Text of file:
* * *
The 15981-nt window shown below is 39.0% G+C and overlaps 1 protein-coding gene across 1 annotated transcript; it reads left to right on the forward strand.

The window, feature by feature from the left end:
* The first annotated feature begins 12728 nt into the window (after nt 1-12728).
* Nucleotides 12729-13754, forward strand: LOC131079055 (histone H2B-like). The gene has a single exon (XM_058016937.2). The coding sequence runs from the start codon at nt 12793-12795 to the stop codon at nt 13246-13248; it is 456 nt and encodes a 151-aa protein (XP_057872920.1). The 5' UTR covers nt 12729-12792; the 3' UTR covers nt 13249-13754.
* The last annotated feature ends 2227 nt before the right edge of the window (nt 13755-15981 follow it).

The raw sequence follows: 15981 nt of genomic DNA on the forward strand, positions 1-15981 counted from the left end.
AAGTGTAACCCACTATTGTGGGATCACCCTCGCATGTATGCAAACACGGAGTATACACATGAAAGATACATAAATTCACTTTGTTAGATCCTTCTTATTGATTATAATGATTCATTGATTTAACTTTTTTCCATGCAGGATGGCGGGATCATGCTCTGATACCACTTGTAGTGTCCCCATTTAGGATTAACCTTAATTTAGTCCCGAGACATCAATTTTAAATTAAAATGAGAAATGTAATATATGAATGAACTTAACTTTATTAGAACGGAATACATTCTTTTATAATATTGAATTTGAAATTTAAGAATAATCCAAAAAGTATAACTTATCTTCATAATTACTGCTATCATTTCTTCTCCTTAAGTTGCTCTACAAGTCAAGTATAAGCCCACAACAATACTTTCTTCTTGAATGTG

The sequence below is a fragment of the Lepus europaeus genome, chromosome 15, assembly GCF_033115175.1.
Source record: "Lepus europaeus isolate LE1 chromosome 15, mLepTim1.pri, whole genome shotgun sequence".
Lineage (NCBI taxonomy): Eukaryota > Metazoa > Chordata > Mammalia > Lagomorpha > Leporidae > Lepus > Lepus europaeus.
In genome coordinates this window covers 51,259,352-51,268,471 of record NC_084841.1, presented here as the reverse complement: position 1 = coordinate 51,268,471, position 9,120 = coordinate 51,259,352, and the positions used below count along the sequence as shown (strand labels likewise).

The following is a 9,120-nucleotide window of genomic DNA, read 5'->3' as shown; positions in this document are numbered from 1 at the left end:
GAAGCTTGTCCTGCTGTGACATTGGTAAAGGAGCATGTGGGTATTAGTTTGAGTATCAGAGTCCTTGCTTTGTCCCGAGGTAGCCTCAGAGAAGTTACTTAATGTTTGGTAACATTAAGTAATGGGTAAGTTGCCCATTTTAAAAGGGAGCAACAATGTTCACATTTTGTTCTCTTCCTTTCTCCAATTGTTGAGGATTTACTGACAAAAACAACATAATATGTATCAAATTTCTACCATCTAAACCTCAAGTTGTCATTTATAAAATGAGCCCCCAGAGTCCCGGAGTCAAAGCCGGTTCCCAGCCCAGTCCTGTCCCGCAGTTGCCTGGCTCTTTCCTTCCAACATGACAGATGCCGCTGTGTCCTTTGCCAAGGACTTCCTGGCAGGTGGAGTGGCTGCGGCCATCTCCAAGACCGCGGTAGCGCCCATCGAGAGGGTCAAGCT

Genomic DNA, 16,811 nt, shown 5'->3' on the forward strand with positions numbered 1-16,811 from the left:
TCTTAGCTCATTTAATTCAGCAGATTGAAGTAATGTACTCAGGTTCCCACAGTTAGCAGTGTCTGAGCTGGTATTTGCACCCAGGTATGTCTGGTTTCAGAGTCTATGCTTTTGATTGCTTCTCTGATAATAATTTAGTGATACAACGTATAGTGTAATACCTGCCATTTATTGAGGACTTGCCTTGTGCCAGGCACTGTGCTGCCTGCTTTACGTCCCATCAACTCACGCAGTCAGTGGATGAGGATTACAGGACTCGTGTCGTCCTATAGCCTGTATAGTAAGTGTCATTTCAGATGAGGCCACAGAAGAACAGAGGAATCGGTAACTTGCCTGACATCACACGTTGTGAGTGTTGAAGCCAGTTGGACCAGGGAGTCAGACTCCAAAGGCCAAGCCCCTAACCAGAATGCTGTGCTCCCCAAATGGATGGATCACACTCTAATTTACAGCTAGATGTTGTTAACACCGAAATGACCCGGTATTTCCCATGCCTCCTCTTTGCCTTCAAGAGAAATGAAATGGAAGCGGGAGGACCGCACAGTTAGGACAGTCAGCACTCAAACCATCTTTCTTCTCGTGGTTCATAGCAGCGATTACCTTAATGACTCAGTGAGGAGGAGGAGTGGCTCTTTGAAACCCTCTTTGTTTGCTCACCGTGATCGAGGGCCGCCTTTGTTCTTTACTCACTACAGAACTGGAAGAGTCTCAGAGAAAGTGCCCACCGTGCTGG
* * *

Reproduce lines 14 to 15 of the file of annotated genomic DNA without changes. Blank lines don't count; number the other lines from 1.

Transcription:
Genomic DNA, 16,811 nt, shown 5'->3' on the forward strand with positions numbered 1-16,811 from the left:
TCTTAGCTCATTTAATTCAGCAGATTGAAGTAATGTACTCAGGTTCCCACAGTTAGCAGTGTCTGAGCTGGTATTTGCACCCAGGTATGTCTGGTTTCAGAGTCTATGCTTTTGATTGCTTCTCTGATAATAATTTAGTGATACAACGTATAGTGTAATACCTGCCATTTATTGAGGACTTGCCTTGTGCCAGGCACTGTGCTGCCTGCTTTACGTCCCATCAACTCACGCAGTCAGTGGATGAGGATTACAGGACTCGTGTCGTCCTATAGCCTGTATAGTAAGTGTCATTTCAGATGAGGCCACAGAAGAACAGAGGAATCGGTAACTTGCCTGACATCACACGTTGTGAGTGTTGAAGCCAGTTGGACCAGGGAGTCAGACTCCAAAGGCCAAGCCCCTAACCAGAATGCTGTGCTCCCCAAATGGATGGATCACACTCTAATTTACAGCTAGATGTTGTTAACACCGAAATGACCCGGTATTTCCCATGCCTCCTCTTTGCCTTCAAGAGAAATGAAATGGAAGCGGGAGGACCGCACAGTTAGGACAGTCAGCACTCAAACCATCTTTCTTCTCGTGGTTCATAGCAGCGATTACCTTAATGACTCAGTGAGGAGGAGGAGTGGCTCTTTGAAACCCTCTTTGTTTGCTCACCGTGATCGAGGGCCGCCTTTGTTCTTTACTCACTACAGAACTGGAAGAGTCTCAGAGAAAGTGCCCACCGTGCTGG